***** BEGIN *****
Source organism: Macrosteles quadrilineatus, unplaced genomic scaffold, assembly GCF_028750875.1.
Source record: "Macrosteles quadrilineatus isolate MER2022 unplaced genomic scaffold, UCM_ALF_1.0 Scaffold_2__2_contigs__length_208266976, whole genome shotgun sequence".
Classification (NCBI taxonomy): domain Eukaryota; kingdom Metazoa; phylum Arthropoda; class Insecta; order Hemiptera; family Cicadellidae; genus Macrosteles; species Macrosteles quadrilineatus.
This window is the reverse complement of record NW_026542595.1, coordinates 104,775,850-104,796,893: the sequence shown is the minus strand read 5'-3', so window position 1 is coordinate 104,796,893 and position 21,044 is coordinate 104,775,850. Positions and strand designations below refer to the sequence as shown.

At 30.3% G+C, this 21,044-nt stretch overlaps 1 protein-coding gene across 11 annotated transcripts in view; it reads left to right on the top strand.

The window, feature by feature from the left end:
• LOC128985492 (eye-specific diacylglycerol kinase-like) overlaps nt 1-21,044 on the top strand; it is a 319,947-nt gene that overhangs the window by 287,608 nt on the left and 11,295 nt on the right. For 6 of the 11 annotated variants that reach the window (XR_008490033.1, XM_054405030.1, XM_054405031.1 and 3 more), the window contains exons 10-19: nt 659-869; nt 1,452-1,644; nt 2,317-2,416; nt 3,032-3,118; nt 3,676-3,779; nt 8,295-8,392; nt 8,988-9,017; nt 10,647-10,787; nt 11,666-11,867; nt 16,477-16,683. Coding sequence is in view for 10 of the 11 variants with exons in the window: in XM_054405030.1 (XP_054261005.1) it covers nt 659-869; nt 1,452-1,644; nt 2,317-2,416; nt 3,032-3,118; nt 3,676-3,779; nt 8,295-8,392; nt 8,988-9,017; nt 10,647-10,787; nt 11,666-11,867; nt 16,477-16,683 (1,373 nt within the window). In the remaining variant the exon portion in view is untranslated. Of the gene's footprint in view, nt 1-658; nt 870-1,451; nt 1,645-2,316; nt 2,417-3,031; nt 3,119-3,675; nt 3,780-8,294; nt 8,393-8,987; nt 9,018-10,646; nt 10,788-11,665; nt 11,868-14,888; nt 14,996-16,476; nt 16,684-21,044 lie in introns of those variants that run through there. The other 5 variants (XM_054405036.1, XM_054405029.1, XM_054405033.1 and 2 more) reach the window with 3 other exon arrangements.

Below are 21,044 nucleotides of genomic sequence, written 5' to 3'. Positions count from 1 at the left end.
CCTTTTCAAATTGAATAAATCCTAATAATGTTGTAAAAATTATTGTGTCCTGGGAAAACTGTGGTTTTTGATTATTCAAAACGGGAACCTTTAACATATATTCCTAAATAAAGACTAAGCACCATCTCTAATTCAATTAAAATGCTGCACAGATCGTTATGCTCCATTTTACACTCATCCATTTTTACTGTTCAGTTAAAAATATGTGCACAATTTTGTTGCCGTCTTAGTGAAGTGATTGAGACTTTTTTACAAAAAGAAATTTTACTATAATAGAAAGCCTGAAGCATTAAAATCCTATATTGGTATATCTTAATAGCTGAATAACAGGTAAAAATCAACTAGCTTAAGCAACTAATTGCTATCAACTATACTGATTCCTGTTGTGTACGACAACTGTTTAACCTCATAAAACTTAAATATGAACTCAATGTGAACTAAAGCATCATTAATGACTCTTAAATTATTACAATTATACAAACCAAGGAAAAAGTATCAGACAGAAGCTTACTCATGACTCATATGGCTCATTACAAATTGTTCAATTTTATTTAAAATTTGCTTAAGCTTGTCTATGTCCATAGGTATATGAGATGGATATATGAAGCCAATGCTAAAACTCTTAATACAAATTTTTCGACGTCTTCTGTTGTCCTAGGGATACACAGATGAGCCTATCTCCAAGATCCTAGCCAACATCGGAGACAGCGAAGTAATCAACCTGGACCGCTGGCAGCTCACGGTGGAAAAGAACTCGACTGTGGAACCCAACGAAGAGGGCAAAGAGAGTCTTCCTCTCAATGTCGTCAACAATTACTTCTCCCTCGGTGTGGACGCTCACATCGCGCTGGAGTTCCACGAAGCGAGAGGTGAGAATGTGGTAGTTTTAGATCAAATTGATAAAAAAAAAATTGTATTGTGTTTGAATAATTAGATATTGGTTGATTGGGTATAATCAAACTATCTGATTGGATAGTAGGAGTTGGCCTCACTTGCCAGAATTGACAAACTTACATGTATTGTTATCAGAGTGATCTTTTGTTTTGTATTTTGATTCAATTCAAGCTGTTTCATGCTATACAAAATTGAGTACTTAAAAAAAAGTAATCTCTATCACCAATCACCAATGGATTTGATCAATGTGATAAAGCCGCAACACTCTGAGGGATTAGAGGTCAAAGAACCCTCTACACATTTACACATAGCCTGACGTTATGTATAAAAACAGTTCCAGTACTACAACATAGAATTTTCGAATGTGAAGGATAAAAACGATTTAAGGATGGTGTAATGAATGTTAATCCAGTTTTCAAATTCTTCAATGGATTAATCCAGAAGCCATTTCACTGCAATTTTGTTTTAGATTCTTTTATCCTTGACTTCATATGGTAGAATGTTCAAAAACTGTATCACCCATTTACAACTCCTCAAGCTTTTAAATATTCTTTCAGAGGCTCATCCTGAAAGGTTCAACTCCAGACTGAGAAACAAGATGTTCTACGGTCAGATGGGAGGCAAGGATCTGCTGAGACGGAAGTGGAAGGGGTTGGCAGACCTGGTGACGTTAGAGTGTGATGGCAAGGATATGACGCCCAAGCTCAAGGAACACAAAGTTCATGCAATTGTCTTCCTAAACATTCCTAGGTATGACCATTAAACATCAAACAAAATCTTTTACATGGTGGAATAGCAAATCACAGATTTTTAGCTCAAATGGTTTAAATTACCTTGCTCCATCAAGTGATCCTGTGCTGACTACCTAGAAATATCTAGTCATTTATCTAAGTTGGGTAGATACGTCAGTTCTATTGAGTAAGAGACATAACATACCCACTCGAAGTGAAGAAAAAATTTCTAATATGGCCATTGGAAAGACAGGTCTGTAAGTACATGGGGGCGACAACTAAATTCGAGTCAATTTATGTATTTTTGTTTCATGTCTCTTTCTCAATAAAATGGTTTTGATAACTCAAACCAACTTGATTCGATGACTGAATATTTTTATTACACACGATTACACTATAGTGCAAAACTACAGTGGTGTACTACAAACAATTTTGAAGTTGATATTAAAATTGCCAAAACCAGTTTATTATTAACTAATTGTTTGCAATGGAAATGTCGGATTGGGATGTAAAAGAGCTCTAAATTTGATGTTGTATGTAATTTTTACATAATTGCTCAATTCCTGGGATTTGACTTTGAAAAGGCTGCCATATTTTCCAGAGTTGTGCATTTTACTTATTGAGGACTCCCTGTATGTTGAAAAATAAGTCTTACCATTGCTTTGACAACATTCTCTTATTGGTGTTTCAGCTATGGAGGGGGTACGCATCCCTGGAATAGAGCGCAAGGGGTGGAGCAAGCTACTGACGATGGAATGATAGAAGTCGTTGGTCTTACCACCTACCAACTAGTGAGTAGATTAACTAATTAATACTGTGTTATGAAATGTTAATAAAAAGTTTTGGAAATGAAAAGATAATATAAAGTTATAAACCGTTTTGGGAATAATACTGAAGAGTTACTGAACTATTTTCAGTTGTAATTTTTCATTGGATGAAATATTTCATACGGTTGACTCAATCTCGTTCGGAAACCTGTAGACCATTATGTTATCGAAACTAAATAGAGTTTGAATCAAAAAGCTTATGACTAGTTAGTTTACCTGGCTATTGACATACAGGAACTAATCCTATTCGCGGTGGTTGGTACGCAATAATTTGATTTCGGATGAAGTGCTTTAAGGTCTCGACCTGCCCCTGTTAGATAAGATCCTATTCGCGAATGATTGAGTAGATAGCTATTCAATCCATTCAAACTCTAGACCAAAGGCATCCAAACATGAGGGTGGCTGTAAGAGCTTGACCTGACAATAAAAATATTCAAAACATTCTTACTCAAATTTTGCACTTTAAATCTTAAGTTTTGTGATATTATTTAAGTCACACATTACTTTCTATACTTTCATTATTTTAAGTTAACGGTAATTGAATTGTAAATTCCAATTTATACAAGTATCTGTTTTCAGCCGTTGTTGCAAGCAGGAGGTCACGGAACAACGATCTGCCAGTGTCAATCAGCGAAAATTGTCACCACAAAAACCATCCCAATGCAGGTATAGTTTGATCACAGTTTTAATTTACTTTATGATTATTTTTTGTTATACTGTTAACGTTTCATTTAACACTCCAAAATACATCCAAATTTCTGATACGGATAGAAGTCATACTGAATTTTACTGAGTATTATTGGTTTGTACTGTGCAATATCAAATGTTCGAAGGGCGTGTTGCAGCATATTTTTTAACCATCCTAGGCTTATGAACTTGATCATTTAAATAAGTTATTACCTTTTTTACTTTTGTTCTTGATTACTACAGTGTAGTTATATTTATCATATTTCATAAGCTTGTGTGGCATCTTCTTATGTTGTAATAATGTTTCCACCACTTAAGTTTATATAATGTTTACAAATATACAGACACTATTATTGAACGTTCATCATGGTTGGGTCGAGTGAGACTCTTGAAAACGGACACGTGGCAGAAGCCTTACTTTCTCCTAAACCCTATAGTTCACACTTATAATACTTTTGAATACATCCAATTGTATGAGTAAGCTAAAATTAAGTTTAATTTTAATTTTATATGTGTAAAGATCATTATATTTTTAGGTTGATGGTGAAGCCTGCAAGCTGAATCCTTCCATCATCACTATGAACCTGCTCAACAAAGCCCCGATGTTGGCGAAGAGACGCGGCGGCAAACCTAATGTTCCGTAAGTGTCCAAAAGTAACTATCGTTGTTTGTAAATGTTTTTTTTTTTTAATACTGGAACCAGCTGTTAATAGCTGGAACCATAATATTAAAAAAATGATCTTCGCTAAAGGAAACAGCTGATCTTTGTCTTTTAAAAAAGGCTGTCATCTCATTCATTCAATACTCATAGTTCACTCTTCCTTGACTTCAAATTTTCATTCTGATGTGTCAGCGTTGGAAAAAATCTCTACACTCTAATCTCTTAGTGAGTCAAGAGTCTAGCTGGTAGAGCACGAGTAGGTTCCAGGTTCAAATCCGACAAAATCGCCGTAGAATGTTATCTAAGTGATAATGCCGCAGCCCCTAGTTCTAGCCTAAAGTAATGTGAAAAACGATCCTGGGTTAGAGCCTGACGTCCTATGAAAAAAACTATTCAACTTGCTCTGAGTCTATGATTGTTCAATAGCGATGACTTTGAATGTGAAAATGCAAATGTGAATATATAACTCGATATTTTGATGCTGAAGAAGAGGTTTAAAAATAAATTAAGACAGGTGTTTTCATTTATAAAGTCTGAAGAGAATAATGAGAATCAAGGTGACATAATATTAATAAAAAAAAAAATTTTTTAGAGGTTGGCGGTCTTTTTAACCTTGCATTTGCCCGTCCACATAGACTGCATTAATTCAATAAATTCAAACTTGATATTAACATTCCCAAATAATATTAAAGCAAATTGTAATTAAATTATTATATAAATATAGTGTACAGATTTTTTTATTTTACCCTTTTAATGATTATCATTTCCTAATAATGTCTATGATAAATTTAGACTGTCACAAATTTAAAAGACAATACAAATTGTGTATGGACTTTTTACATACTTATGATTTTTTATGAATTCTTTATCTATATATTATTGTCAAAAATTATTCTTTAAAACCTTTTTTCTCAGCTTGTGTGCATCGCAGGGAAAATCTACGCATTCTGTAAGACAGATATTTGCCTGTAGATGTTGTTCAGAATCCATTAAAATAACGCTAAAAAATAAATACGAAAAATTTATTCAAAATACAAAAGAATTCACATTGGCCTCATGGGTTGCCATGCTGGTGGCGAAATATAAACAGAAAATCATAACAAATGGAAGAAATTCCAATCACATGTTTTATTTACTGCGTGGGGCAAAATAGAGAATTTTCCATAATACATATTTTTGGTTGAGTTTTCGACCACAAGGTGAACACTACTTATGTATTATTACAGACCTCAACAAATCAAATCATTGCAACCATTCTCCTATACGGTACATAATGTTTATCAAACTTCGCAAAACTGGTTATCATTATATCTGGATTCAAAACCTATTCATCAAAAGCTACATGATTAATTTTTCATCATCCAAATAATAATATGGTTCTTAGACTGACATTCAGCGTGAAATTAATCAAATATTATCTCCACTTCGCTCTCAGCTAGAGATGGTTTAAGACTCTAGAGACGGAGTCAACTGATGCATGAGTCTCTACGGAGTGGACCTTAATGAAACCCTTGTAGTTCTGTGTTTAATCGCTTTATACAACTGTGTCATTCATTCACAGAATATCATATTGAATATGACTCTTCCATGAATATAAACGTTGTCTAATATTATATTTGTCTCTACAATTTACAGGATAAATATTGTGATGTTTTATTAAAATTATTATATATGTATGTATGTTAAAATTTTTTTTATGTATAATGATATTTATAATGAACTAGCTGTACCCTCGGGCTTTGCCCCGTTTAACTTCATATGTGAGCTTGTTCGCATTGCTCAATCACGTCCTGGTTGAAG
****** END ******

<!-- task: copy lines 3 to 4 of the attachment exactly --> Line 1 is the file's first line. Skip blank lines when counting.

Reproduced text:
Classification (NCBI taxonomy): domain Eukaryota; kingdom Metazoa; phylum Arthropoda; class Insecta; order Hemiptera; family Cicadellidae; genus Macrosteles; species Macrosteles quadrilineatus.
This window is the reverse complement of record NW_026542595.1, coordinates 104,775,850-104,796,893: the sequence shown is the minus strand read 5'-3', so window position 1 is coordinate 104,796,893 and position 21,044 is coordinate 104,775,850. Positions and strand designations below refer to the sequence as shown.